The All New Popeye Hour

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The All New Popeye Hour
  • Animation
  • Comedy
Based on Popeye, by E. C. Segar
Directed by
Voices of
Theme music composer Sammy Lerner (arranged by Hoyt Curtin)
Opening theme "I'm Popeye the Sailor Man"
Composer(s) Hoyt Curtin
Country of origin United States
Original language(s) English
No. of seasons 4
No. of episodes 35 (161 segments)
Executive producer(s)
  • Alex Lovy (Season 1–2 & Special)
  • Art Scott (Season 3–4)
  • Gil Iverson
  • Peter Jennings (Season 1)
  • Robert Ciaglia (S01–03 & Special)
Running time
  • 21 minutes (whole)
  • 7 minutes (segments)
Production company(s)
Original network CBS
Original release September 9, 1978 (1978-09-09) – September 5, 1983 (1983-09-05)
Preceded by Popeye the Sailor (1960–1962)
Followed by Popeye and Son (1987)

The All New Popeye Hour is an American animated television series produced by Hanna-Barbera Productions and King Features Syndicate. Starring the comic strip character Popeye, the series aired from 1978 to 1983 on CBS.


The show was produced by the legendary studios of Hanna-Barbera, which tried to retain the style of the original Thimble Theatre comic strip while complying with the prevailing content restrictions on violence.[1] Featured characters, aside from the popular main stars of Popeye, Bluto, Olive Oyl and Wimpy, were Swee'Pea, Poopdeck Pappy, Eugene the Jeep and Popeye's quadruplet nephews. Popeye's outfit reverted to his sailor's uniform, except for his cap, which was retained as the white Navy hat. Bluto's name was restored, as it had erroneously been changed to "Brutus" for the early 1960s Popeye cartoons.[2] Olive Oyl also reverted to her 1930s look.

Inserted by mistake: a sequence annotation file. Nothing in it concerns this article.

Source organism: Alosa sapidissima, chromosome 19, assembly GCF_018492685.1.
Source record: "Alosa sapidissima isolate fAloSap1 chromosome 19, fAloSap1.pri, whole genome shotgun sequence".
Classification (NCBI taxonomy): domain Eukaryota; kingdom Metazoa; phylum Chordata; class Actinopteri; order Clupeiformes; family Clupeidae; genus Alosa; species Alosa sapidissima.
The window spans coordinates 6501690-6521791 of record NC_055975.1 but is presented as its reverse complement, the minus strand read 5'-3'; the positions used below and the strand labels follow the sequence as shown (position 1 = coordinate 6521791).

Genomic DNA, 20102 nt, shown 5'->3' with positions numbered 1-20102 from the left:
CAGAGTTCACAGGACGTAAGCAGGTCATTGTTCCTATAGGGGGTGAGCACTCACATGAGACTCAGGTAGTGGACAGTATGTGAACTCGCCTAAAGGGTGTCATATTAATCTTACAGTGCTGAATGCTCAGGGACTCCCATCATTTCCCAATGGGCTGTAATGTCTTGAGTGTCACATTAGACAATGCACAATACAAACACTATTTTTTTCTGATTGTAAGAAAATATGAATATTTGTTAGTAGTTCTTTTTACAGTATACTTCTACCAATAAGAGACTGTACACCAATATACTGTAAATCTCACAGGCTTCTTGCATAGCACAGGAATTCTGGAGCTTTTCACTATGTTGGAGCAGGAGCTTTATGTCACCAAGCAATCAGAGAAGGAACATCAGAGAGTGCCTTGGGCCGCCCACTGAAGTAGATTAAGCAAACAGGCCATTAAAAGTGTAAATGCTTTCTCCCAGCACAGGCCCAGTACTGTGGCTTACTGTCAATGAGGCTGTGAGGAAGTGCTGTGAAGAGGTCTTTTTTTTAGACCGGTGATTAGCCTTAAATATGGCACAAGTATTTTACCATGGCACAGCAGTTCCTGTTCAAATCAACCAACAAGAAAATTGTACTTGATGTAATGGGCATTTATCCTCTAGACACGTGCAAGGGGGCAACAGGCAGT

Because of restrictions on violence on television cartoons for children at the time, Popeye did not throw punches in retaliation to Bluto; he often lifted him, with his own hands or with machinery, and hurled him away.[3] The series marked the last time Jack Mercer would voice Popeye; he died on December 4, 1984, fifteen months after the show's cancellation. The All New Popeye Hour ran on CBS until September 1981, when it was cut to a half-hour and retitled "The Popeye and Olive Comedy Show". It was removed from the CBS lineup in September 1983, the cartoons were immediately sold to local stations in nationwide syndication. They have also been released on VHS and DVD. During the time these cartoons were in production, CBS aired "The Popeye Valentine Special: Sweethearts at Sea" on February 14, 1979 at 8:30 PM (Eastern). In the UK, the BBC aired a half-hour version of The All New Popeye Show, from the early-1980s to 2004. The middle feature of the 1978–81 series was Dinky Dog, the misadventures of a humongous sheepdog and his mistresses, Monica and Sandy. Unlike cartoon series produced by Hanna-Barbera in the 1970s, The All New Popeye Hour did not contain a laugh track.

In 1981, a new feature in the series was "Private Olive Oyl", where Olive and Alice the Goon join the Army, then proceed to drive their drill sergeant, Sgt. Bertha Blast (voiced by Jo Anne Worley) nuts, yet impress the base commander, Col. Crumb (voiced by Hal Smith). This cartoon is based on the idea of Private Benjamin; Hanna-Barbera was also concurrently producing a virtually identical concept with sitcom characters Laverne and Shirley called Laverne and Shirley in the Army for rival network ABC at the time.[4]

The syndicated version can currently be seen for free on Amazon Video with a subscription to Amazon Prime, or at 99 cents per episode (as "Popeye: The Continuing Adventures").

Voice cast[edit]

In addition to providing many of the cartoon scripts, Jack Mercer reprised his voice as Popeye, while Marilyn Schreffler and Allan Melvin became the new voices of Olive Oyl and Bluto, respectively (Mae Questel auditioned for Hanna-Barbera to recreate Olive Oyl, but was rejected in favor of Schreffler).




Season 1–3 (1978–81, "The Adventures of Popeye")[edit]

Season 1 (1978)[edit]

  • "A Bad Knight for Popeye"
  • "Ballet-Hooey"
  • "The Big Wheel"
  • "Bluto's Bike Bullies"
  • "Boola Boola Hula"[a]
  • "Bully Dozer"